903 Rocks

Local woman brings rock craze to area

In what could be described as Geo-caching meets Van Gogh, it’s a trend that brings community members of all ages to the downtown areas of Atlanta to hunt for painted rocks.
Atlanta 903 Rocks is a Facebook group started by Amber Pond who fell into this hobby with her children by chance. 
Community members are invited to hunt for uniquely painted rocks that have been hidden in the local area and then asked to share photos and where they found it on the page before hiding it again. Many of the rocks boast the 903-area code painted on the back so they can be identified to the area they were painted.
“We were on vacation in Florida, and we found our first rock, we were playing mini-gold and there was a little painted rock inside a Tiki-Man and my kids saw it and picked it up,” said Pond. 
“We then went to Hot Springs, Ark., a couple of weeks later and went an Applebee’s and there was one in a flower pot. So, we got on Facebook and joined the groups to figure out what was going on. My kids wanted to see if Atlanta had it and they didn’t.”
But Pond’s kids wouldn’t let up on the idea. “That’s how it got started, when we found them out of town. The kids begged for a while and I thought that no one here would do it but after a while we gave it a shot. We then painted rocks for three weeks straight, set the group up and since then it’s exploded,” said Pond.
 The Facebook group now boasts more than 1,800 members 
“I never expected anything like this,” said Pond.
Since then, Facebook groups for the rocks have been started in Texarkana and the surrounding area.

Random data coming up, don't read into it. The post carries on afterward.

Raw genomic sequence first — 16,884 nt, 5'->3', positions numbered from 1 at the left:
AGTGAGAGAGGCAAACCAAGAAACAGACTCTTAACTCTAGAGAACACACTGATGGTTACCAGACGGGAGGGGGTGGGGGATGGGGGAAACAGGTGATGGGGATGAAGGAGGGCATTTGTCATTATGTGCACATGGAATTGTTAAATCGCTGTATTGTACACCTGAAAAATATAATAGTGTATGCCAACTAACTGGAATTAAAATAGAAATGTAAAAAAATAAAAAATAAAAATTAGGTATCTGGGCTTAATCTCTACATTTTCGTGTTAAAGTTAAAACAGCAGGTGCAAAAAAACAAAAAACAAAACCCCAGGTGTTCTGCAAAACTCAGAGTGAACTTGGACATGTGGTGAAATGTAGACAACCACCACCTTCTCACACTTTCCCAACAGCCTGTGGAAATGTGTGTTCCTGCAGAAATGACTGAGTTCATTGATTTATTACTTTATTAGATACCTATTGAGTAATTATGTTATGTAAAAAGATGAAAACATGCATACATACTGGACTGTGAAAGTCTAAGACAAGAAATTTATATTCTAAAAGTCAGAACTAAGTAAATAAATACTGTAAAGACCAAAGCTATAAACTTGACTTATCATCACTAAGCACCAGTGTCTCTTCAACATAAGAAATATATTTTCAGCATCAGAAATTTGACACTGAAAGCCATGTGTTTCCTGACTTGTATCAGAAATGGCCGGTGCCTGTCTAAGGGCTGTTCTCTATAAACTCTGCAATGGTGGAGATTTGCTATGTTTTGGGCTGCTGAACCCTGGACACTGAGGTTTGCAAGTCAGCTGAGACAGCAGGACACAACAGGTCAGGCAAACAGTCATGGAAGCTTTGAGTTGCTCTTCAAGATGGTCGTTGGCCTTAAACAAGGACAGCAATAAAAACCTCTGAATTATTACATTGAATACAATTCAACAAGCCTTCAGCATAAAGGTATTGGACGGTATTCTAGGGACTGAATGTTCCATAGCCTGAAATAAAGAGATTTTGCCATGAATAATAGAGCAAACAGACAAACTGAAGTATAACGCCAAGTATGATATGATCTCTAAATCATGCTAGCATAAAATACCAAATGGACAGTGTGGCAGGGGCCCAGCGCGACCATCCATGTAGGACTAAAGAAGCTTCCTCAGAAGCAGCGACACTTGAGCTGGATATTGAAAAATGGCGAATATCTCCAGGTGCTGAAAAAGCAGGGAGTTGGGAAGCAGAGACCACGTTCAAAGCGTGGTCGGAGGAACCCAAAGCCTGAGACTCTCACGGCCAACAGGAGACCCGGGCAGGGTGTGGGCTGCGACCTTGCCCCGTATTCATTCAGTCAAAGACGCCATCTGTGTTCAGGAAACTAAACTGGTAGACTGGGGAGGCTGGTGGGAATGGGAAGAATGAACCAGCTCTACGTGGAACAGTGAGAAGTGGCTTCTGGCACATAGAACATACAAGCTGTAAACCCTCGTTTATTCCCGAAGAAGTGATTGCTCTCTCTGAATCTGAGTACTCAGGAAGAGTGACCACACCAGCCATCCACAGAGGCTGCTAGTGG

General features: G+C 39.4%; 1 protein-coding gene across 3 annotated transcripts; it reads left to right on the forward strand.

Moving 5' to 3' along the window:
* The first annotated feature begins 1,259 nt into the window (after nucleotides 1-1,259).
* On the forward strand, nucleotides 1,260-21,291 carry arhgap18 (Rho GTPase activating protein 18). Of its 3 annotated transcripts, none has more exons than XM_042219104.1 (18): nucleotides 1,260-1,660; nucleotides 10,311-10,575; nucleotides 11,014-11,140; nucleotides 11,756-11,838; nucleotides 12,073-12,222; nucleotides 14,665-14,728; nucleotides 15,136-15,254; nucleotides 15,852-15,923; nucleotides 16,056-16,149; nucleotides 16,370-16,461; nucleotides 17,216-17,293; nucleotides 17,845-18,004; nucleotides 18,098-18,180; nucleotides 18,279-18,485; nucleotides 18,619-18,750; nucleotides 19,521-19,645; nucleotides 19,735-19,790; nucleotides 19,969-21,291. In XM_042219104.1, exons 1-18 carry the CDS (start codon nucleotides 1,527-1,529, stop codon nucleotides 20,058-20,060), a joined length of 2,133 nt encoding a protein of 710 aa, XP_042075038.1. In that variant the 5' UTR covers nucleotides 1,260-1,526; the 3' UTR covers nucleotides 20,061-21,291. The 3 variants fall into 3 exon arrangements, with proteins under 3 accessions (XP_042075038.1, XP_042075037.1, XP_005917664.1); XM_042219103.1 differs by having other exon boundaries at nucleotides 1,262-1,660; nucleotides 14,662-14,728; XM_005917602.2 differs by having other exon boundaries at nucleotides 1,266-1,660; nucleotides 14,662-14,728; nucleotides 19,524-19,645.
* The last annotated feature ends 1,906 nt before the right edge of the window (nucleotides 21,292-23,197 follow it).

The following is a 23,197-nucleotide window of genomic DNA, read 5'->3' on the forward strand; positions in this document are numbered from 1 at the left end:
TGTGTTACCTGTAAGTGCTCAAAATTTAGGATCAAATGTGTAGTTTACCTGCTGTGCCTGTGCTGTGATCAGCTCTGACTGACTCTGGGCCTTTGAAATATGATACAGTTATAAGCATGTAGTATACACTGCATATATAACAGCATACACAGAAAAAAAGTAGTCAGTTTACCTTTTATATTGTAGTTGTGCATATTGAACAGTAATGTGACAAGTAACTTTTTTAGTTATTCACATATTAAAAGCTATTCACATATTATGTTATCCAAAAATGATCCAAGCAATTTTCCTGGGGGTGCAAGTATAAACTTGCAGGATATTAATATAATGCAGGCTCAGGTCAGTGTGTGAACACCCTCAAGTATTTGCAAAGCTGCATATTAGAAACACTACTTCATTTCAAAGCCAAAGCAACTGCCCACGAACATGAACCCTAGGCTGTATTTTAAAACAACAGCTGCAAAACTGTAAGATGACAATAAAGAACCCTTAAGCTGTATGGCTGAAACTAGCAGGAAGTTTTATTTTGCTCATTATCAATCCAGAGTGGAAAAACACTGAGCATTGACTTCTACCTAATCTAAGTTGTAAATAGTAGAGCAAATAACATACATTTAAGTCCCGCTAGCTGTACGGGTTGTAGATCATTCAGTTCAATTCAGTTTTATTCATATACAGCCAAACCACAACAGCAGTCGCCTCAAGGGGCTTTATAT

Some rocks with the 903-area code on the back have even turned up in other states as well. 
 There are some rules to hunting the rocks around town. When you find one that you want to keep, you are supposed to replace it with another painted rock.  It’s also recommended that when painting the rocks that they are sprayed with a protective coat such as a triple thick sealer or dishwasher safe Mod Podge to protect the paint from the elements.
“I understand keeping a couple of them, but try to replace the majority of them as you go, to help keep the game going. If you pick up every rock and don’t replace them, there won’t be any left for the next kid that comes through hunting them,” Pond advises.
 The most popular rock being hunted has been dubbed ‘Andy the Alligator’.
 “He goes missing quite often. I worry when he hasn’t popped up on Facebook after a couple of weeks,” said Pond. “I have another rock that is similarly shaped that I’m keeping unpainted just in case someone decides to adopt him and keep him at home.”
 While the game itself brings community members together; it is advised by the Texas Parks and Wildlife not to leave the painted rocks in the state parks as it violates their ‘Leave No Trace’ rule with serves as a way for the parks department to protect the environment from human interference and influence.
 Some area places have even used the painted rocks as a means of advertising their businesses.
 “I feel as if it has brought our community together.” Pond said. “Downtown, the highway department and the city park have been the most popular areas to hunt for them and I’m so surprised its gone as well as it has.”

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